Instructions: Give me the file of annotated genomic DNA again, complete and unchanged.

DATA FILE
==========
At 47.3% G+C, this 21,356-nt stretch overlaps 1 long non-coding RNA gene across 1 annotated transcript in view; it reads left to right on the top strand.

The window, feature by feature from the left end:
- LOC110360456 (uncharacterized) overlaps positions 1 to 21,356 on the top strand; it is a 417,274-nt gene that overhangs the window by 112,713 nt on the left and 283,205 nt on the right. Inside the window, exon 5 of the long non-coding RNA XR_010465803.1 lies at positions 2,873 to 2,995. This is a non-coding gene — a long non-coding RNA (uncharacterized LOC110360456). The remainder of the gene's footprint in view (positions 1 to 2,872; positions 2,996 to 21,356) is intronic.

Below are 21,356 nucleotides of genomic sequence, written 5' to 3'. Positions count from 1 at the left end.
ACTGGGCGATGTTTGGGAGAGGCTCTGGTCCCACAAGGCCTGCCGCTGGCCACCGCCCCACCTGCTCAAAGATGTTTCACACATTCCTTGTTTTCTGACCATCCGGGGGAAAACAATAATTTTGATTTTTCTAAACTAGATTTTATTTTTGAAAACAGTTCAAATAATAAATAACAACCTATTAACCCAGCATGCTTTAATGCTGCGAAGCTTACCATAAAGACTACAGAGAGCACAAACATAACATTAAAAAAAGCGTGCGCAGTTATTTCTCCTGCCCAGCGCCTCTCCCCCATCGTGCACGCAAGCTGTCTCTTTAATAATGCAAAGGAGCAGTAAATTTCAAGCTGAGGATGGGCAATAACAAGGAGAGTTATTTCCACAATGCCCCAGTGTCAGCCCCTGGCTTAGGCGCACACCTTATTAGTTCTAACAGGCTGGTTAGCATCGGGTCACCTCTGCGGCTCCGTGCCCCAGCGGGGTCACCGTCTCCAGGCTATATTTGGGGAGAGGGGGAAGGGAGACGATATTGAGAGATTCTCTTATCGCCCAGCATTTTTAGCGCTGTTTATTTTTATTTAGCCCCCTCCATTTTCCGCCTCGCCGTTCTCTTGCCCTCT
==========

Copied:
At 47.3% G+C, this 21,356-nt stretch overlaps 1 long non-coding RNA gene across 1 annotated transcript in view; it reads left to right on the top strand.

The window, feature by feature from the left end:
- LOC110360456 (uncharacterized) overlaps positions 1 to 21,356 on the top strand; it is a 417,274-nt gene that overhangs the window by 112,713 nt on the left and 283,205 nt on the right. Inside the window, exon 5 of the long non-coding RNA XR_010465803.1 lies at positions 2,873 to 2,995. This is a non-coding gene — a long non-coding RNA (uncharacterized LOC110360456). The remainder of the gene's footprint in view (positions 1 to 2,872; positions 2,996 to 21,356) is intronic.

Below are 21,356 nucleotides of genomic sequence, written 5' to 3'. Positions count from 1 at the left end.
ACTGGGCGATGTTTGGGAGAGGCTCTGGTCCCACAAGGCCTGCCGCTGGCCACCGCCCCACCTGCTCAAAGATGTTTCACACATTCCTTGTTTTCTGACCATCCGGGGGAAAACAATAATTTTGATTTTTCTAAACTAGATTTTATTTTTGAAAACAGTTCAAATAATAAATAACAACCTATTAACCCAGCATGCTTTAATGCTGCGAAGCTTACCATAAAGACTACAGAGAGCACAAACATAACATTAAAAAAAGCGTGCGCAGTTATTTCTCCTGCCCAGCGCCTCTCCCCCATCGTGCACGCAAGCTGTCTCTTTAATAATGCAAAGGAGCAGTAAATTTCAAGCTGAGGATGGGCAATAACAAGGAGAGTTATTTCCACAATGCCCCAGTGTCAGCCCCTGGCTTAGGCGCACACCTTATTAGTTCTAACAGGCTGGTTAGCATCGGGTCACCTCTGCGGCTCCGTGCCCCAGCGGGGTCACCGTCTCCAGGCTATATTTGGGGAGAGGGGGAAGGGAGACGATATTGAGAGATTCTCTTATCGCCCAGCATTTTTAGCGCTGTTTATTTTTATTTAGCCCCCTCCATTTTCCGCCTCGCCGTTCTCTTGCCCTCT